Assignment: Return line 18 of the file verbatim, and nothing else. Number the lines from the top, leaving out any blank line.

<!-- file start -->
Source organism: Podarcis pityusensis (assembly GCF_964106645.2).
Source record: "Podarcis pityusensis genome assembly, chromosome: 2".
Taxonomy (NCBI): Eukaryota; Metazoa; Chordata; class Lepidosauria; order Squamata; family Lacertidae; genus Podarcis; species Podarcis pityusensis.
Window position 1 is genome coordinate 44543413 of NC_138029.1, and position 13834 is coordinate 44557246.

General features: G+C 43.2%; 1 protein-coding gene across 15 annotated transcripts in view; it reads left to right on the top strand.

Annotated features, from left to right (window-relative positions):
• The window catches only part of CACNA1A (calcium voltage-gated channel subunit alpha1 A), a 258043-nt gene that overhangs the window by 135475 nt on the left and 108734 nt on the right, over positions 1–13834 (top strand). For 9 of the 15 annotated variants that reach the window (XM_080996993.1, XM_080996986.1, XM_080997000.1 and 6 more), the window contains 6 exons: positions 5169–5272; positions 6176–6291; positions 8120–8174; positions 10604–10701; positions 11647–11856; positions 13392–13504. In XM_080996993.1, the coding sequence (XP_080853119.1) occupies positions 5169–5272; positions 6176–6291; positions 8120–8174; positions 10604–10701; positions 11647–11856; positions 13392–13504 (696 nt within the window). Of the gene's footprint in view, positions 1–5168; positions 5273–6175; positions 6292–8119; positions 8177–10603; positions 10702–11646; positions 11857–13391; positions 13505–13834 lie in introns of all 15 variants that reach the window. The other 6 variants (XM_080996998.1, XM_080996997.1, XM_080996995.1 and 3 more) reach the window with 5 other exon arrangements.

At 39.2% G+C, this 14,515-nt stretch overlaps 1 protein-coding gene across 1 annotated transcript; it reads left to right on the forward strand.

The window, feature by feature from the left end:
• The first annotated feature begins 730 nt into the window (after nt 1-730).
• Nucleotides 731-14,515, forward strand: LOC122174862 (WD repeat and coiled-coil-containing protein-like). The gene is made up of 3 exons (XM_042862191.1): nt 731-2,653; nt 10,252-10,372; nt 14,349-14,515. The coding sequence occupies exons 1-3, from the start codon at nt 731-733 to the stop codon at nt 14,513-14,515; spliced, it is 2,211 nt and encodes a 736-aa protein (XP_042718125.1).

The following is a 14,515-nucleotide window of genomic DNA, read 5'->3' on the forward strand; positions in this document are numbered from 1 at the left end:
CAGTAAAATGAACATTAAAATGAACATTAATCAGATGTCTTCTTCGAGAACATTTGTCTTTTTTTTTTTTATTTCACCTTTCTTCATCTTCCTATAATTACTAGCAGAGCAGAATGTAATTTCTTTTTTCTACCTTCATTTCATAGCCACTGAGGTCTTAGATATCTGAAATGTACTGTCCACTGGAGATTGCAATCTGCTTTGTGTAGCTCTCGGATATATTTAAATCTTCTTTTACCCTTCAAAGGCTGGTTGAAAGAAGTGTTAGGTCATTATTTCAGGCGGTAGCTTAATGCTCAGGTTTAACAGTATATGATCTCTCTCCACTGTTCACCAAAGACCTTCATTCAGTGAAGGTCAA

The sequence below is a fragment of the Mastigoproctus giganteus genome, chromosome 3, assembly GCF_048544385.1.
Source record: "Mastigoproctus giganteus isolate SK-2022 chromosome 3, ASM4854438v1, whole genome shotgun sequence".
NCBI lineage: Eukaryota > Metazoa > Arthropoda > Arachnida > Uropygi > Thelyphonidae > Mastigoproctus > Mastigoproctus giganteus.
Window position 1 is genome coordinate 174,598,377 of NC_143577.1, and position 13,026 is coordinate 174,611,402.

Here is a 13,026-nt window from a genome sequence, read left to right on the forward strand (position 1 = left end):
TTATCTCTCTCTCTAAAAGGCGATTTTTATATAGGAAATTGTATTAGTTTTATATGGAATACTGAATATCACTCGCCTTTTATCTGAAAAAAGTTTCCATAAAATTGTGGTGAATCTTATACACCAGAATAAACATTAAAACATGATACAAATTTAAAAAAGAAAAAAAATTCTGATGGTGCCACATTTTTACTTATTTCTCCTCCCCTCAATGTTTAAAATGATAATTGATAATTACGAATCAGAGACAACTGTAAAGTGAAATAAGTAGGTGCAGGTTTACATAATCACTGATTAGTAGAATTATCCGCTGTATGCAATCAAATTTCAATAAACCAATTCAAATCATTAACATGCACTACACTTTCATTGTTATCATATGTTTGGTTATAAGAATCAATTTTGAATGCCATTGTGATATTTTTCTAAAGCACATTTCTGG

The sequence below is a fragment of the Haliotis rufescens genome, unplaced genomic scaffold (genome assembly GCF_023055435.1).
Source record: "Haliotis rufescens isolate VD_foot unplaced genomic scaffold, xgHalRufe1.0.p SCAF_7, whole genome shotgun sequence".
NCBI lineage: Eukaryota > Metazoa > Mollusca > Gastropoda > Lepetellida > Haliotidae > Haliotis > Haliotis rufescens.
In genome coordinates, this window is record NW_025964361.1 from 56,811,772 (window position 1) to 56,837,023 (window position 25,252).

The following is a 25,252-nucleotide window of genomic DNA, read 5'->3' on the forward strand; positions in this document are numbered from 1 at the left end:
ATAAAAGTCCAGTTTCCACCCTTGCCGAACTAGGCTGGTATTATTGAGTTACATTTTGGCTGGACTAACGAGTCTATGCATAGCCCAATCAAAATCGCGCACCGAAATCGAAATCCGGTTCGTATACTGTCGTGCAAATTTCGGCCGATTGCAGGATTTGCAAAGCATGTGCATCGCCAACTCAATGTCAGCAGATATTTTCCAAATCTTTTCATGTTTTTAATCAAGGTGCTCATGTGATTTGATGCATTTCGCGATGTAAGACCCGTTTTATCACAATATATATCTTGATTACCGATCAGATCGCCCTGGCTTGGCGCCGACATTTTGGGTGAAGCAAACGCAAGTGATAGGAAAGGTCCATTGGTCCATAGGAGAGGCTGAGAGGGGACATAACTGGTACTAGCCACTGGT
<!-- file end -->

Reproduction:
Here is a 13,026-nt window from a genome sequence, read left to right on the forward strand (position 1 = left end):